Rat. Feeding experiments with rats given fumigated diets
    resulted in loss of body-weight of the animals and in early death,
    probably due to thiamine destruction. Gain in weight started after
    oral thiamine supplementation (Hawk and Mickelsen, 1955). In another
    experiment young rats fed fumigated diets showed slight growth
    retardation in the first week; in the second week weight gain was
    normal (Oser and Hall, 1956).

         Four groups of five young female rats were given 0.1 mg/kg (15
    doses in 21 days), 0.03, 0.01 and 0.003 mg/kg (22 doses in 30 days)
    in cold olive oil. There was no mortality due to the experimental
    material. Doses of 0.1 mg/kg caused a marked loss of body-weight,
    gastric irritation and a slight liver damage. The groups doses with
    0.03, 0.01, and 0.003 mg/kg showed no adverse effects attributable
    to ethylene oxide as judged by growth, haemotology, blood urea,
    N-determinations, organ-weights and gross and microscopic examination
    of the tissues (Hollingsworth et al., 1956).

         Man. Thirty-seven industrial workers, engaged in manufacturing
    ethylene oxide, showed no ill effects at 5-10 ppm levels over an
    average service of 10 years with an exposure of eight hours daily
    (Joyner, 1964).

         Thiess (1963) described the symptoms of ethylene oxide poisoning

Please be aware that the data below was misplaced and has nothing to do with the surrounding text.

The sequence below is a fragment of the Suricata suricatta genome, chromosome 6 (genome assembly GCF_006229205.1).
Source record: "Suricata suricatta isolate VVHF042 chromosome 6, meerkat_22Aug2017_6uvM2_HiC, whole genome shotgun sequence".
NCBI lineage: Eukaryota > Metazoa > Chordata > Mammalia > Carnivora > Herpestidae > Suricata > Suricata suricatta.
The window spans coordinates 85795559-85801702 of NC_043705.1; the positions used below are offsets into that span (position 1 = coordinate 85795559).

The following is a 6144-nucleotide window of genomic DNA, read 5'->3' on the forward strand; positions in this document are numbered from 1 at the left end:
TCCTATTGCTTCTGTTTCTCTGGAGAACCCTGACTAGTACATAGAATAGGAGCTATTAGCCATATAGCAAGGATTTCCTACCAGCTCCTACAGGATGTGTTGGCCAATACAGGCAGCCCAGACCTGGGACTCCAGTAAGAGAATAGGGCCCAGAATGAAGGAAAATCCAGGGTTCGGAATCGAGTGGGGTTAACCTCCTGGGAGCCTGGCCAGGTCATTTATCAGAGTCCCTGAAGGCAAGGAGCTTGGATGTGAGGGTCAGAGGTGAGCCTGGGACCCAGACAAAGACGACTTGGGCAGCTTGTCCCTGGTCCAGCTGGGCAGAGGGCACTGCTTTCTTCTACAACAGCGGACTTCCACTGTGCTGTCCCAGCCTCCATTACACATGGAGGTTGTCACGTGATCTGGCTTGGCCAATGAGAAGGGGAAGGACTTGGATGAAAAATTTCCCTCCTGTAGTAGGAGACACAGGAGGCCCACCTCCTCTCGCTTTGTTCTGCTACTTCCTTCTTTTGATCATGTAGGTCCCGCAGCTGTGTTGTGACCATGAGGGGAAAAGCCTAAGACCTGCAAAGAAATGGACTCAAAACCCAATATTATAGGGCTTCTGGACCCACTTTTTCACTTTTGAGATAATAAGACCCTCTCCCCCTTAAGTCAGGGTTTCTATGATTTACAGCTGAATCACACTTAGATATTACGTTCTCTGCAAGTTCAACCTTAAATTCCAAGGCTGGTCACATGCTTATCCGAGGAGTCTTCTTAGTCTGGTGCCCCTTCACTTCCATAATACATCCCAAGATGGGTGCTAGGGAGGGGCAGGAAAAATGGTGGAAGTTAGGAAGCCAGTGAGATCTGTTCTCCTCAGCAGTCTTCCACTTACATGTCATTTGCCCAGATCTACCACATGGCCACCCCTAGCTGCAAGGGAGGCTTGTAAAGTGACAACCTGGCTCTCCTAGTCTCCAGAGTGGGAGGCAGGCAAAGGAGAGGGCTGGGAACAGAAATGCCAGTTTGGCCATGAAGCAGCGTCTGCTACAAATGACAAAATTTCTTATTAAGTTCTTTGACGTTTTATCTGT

derived from 41 cases as follows: after a short time of exposure
    periodical vomiting; irritation of the respiratory passages leading to
    emphysema, bronchitis and pulmonary oedema. Skin application caused

    Long-term studies

         No information available.

    Comments on experimental studies reported

         The feeding studies are not satisfactory because of the small
    number of animals and because only rats have been used.


         Since no long-term experiments are available, no acceptable daily
    intake for ethylene oxide can be estimated.

    Further work required

         The reaction of ethylene oxide with food should be further
    investigated to determine the identity of the reaction products. The
    nutritional and toxicological aspects of any changes that are detected
    should be evaluated. Long-term experiments with the unchanged fumigant
    should be carried out in two species.


    Allen, R. C., Meier, H. & Hoag, W. G. (1962) Nature (Lond.), 193,

    Benedict, J. H. (1957) J. Amer. Oil Chem. Soc., 34, 450

    Bruhin, H., Bühlmann, X., Vischer, W. A. & Lammers, T. (1961a)
    Schweiz. med. Wschr., 91, 607

    Bruhin, H., Bühlmann, X., Vischer, W. A. & Lammers, T. (1961b)
    Schweiz. med. Wschr., 91, 635

    El Nahal, A. K. N. (1954) J. Sci. Food Agric., 5, 205

    Gordon, H. T., Thornburg, W. W. & Werum, L. N. (1959) J. Agric. Food
    Chem., 7, 196

    Hawk, E. A. & Mickelsen, O. (1955) Science, 121, 442

    Hollingsworth, R. L., Rowe, V. K., Oyen, F., McCollister, D. D. &
    Spencer, H. C., (1956) Arch. industr. Hlth, 13, 217

    Joyner, R. E. (1964) Arch. environm. Hlth, 8, 700

    Lubatti, O. F, (1944) J. Soc. Chem. Ind. (Lond.), 63, 353

    Lubatti, O. F. & Harrison (1944) J. Soc. Chem. Ind. (Lond.), 63,

    Oser, B. L. & Hall, L. A. (1956) Food Techn., 10, 175

    Reyniers, J. A., Sachsteder, M. R. & Ashburn, L. L. (1964) J. nat.
    Cancer Inst., 32, 1045

    Thiess, A. M. (1963) Arch. Toxikol., 20, 127

    See Also:
       Toxicological Abbreviations
       Ethylene oxide (EHC 55, 1985)
       Ethylene oxide (HSG 16, 1988)
       Ethylene oxide (ICSC)
       ETHYLENE OXIDE (JECFA Evaluation)
       Ethylene oxide (FAO/PL:1968/M/9/1)
       Ethylene oxide (WHO Pesticide Residues Series 1)
       Ethylene oxide (CICADS 54, 2003)
       Ethylene Oxide (IARC Summary & Evaluation, Volume 60, 1994)